Since Jane’s initial investigation, crypto romance scams have gotten even more sophisticated. The types of images have changed. It’s no longer just heavily-edited attractive Asian men. Answers to questions and prompts used to not be at all related to the question. Now that has changed. As people are becoming more aware of generic businessmen profiles hiding crypto romance scams, the scammers have started adapting so their profiles are less generic.

What I think they’re doing is either paying more attention as it’s getting more exposed, or they’ve started copy and pasting from other existing profiles.

Jane Lee

Spotting a Scam Account from the Technical Side

It’s getting harder to identify accounts running crypto romance scams. IP addresses can be a good signal. People on the technical side can see if the IP address location matches the location they claim to be from. But scammers running crypto romance scams are getting good at hiding their IP addresses. They know which IPs belong to specific Internet Service Providers (ISPs) and use emulators to look like they are using, for example, a T-Mobile IP address.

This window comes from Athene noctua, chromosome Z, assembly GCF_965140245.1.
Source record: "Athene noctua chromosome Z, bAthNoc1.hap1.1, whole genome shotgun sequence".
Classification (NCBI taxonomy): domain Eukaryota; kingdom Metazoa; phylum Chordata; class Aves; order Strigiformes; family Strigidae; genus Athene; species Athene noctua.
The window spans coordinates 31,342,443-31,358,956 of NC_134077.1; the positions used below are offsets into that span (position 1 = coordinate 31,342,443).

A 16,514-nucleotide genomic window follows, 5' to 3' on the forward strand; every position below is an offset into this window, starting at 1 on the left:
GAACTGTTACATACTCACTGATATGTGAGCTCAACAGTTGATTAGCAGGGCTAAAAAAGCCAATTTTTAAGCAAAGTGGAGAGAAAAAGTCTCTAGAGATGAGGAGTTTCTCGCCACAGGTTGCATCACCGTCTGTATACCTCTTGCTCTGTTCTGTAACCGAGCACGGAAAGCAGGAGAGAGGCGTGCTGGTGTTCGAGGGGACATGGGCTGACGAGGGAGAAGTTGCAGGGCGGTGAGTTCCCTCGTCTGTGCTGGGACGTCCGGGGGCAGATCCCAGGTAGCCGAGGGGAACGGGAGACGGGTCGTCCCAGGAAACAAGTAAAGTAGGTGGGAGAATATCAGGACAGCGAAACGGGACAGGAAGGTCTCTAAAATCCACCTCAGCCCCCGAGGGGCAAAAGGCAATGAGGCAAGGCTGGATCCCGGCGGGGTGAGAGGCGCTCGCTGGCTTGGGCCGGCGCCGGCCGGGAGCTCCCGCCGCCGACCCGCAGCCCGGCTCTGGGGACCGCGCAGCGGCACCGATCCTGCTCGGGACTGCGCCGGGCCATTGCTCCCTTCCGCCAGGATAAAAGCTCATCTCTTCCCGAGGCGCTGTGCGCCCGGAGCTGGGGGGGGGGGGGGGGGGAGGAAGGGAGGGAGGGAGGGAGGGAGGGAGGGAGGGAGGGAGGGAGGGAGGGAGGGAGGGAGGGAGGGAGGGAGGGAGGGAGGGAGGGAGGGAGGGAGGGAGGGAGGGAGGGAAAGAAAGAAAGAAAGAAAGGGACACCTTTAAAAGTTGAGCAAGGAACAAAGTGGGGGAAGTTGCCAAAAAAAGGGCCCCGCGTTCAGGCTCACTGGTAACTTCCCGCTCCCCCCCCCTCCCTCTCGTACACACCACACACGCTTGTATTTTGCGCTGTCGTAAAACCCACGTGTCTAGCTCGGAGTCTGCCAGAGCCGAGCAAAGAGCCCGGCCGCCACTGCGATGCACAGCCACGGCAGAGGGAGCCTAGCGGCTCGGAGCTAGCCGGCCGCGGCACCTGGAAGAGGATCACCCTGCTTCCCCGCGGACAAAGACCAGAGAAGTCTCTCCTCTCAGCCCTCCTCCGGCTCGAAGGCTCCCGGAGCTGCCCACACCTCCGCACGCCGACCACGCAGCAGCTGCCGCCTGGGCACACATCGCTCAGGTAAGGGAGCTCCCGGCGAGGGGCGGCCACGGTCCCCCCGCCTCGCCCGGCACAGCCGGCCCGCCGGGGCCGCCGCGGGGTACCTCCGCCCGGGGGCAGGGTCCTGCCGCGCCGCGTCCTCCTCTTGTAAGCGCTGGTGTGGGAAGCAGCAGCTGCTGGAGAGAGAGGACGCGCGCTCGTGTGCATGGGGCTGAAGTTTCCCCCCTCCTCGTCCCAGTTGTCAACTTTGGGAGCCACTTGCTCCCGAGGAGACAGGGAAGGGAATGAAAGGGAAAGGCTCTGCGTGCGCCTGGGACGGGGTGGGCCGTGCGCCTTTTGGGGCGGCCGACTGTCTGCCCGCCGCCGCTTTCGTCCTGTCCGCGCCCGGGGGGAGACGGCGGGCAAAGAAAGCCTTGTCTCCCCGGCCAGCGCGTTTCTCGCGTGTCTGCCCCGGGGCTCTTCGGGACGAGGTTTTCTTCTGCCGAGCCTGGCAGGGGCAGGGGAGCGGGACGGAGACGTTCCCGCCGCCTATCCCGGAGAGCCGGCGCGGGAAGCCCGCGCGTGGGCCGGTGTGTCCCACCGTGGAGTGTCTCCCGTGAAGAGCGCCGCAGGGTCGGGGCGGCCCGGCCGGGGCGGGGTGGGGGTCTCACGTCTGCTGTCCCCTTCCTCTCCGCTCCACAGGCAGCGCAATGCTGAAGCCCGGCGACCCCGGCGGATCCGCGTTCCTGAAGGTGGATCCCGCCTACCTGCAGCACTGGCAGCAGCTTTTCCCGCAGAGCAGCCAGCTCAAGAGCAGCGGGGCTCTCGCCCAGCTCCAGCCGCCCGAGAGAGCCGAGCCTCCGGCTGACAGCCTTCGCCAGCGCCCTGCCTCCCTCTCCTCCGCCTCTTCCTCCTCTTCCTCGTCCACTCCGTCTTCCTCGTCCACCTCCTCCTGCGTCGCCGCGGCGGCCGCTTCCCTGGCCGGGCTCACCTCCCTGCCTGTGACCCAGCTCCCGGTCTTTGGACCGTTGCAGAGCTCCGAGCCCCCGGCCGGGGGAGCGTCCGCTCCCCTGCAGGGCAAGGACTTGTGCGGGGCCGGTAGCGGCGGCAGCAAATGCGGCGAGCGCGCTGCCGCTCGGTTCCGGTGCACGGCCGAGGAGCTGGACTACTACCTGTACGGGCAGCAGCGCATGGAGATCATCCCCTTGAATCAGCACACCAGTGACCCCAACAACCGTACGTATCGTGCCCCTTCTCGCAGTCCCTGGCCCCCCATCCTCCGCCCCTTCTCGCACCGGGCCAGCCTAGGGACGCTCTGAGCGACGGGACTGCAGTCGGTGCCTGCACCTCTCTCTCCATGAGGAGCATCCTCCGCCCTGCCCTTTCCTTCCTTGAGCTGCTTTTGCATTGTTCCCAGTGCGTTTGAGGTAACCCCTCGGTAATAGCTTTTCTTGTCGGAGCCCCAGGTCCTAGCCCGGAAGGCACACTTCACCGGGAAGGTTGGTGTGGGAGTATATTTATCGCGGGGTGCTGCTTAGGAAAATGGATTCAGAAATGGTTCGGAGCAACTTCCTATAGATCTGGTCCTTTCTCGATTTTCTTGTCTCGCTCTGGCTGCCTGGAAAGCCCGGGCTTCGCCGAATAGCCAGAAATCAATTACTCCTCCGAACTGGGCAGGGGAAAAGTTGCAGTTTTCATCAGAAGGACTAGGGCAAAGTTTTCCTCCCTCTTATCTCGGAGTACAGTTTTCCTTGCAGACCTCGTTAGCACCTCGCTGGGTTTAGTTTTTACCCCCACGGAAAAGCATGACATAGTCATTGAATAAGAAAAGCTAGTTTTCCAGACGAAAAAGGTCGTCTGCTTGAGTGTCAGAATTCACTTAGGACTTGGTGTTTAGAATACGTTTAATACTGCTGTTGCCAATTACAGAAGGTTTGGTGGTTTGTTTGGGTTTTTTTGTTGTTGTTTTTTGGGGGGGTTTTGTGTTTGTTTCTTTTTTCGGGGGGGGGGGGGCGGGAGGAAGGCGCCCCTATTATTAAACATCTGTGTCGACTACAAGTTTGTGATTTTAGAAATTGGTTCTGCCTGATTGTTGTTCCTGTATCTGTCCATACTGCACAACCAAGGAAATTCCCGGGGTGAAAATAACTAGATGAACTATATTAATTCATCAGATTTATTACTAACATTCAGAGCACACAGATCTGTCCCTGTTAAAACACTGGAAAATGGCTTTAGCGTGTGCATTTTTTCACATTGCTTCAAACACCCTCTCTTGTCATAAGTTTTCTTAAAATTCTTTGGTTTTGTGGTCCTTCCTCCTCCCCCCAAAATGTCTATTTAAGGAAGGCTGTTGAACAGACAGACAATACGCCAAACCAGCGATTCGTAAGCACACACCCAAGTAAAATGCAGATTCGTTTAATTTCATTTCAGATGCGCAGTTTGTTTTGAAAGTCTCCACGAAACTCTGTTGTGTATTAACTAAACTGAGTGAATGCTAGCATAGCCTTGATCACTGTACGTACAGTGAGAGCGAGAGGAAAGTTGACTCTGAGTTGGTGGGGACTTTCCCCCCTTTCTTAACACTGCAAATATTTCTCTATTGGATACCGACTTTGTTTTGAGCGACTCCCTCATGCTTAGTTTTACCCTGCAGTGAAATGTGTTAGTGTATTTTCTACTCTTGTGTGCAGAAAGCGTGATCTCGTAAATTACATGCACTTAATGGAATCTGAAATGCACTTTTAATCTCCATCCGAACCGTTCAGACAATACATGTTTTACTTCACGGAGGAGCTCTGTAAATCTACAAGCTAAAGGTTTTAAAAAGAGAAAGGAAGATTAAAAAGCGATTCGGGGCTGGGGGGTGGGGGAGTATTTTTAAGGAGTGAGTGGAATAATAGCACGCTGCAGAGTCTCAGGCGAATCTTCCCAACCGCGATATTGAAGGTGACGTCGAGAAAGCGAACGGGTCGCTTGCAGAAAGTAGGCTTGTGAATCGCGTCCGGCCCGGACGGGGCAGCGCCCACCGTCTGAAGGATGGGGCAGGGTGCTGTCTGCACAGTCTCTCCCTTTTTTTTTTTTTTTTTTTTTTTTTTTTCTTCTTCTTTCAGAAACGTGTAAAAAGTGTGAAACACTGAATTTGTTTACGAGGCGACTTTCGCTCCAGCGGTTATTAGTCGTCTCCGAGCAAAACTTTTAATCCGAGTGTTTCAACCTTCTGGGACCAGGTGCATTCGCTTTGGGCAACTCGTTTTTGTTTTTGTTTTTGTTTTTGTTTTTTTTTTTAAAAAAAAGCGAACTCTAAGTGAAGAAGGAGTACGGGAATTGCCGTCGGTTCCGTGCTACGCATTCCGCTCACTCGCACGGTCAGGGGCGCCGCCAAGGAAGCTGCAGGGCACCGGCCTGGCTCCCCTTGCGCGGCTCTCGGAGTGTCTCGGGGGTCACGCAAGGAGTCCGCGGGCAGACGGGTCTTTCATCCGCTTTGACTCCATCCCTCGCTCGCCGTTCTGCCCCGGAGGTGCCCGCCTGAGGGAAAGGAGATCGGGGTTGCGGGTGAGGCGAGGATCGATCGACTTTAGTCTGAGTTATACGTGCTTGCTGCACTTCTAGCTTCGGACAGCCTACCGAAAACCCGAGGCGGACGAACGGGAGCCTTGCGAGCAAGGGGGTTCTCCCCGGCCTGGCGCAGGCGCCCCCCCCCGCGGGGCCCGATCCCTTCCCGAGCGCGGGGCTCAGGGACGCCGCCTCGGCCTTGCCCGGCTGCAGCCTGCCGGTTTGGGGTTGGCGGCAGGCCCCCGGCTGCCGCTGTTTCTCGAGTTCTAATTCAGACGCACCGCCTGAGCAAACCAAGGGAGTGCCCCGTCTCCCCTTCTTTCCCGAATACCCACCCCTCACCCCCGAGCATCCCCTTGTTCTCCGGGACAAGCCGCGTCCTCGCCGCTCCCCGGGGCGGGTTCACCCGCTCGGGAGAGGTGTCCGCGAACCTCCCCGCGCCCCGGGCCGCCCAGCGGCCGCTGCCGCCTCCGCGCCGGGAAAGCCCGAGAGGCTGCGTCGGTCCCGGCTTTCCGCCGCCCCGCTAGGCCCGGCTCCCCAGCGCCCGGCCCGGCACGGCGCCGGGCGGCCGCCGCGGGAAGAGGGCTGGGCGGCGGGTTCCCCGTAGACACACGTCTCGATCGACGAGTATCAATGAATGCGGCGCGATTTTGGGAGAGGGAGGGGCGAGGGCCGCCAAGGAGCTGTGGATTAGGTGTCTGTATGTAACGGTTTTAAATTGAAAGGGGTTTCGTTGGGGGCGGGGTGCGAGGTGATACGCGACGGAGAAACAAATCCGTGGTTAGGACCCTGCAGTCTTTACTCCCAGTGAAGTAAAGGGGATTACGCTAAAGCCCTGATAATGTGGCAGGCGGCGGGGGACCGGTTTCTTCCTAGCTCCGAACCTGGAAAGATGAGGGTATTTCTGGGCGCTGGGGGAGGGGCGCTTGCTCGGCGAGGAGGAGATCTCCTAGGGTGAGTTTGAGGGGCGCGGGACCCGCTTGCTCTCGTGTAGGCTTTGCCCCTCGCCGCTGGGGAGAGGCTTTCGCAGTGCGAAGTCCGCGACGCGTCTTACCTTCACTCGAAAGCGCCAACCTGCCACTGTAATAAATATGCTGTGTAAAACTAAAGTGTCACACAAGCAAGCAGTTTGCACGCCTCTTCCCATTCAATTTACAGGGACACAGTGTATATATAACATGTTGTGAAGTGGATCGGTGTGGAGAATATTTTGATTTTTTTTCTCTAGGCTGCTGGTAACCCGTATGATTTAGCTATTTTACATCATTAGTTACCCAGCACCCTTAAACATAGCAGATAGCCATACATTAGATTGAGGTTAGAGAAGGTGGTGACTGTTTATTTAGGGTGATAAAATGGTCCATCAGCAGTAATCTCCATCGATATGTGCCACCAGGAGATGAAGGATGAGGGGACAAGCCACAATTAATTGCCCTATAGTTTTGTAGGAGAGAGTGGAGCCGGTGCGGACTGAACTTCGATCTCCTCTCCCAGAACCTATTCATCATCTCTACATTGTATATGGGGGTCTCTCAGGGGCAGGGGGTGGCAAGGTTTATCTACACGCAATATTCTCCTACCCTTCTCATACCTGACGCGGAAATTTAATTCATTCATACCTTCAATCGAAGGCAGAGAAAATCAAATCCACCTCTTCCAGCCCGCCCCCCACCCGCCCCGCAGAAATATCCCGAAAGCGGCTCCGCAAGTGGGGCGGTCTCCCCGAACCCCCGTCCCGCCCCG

Jane’s team scours the dark web, deep web forums, and private Telegram forums looking for credentials being sold. They don’t buy, they just look at what’s happening. Jane has seen files of IP addresses being sold, with the seller saying to use them for scams because they’re reputable IP addresses from reputable sources.

For the naked human eye, it becomes really hard to tell at face value what’s going on.

Jane Lee

Sift is primarily a machine learning platform. This is one area where machines have advantage over people. If you have the right tech to do high-volume data integration and the algorithms to do something with it, it’s easier to see the big picture. A human moderator might see a new account that says they’re based in Los Angeles and use Verizon. To the moderator, this looks legitimate. But what if 1,000 other accounts with the same information are sending the same type of messages? Without the right tools to detect it, scammers could slip through.

You never know who is behind that dating app profile - and crypto romance scammers are getting better at hiding.

Protect Yourself By Staying On the Platform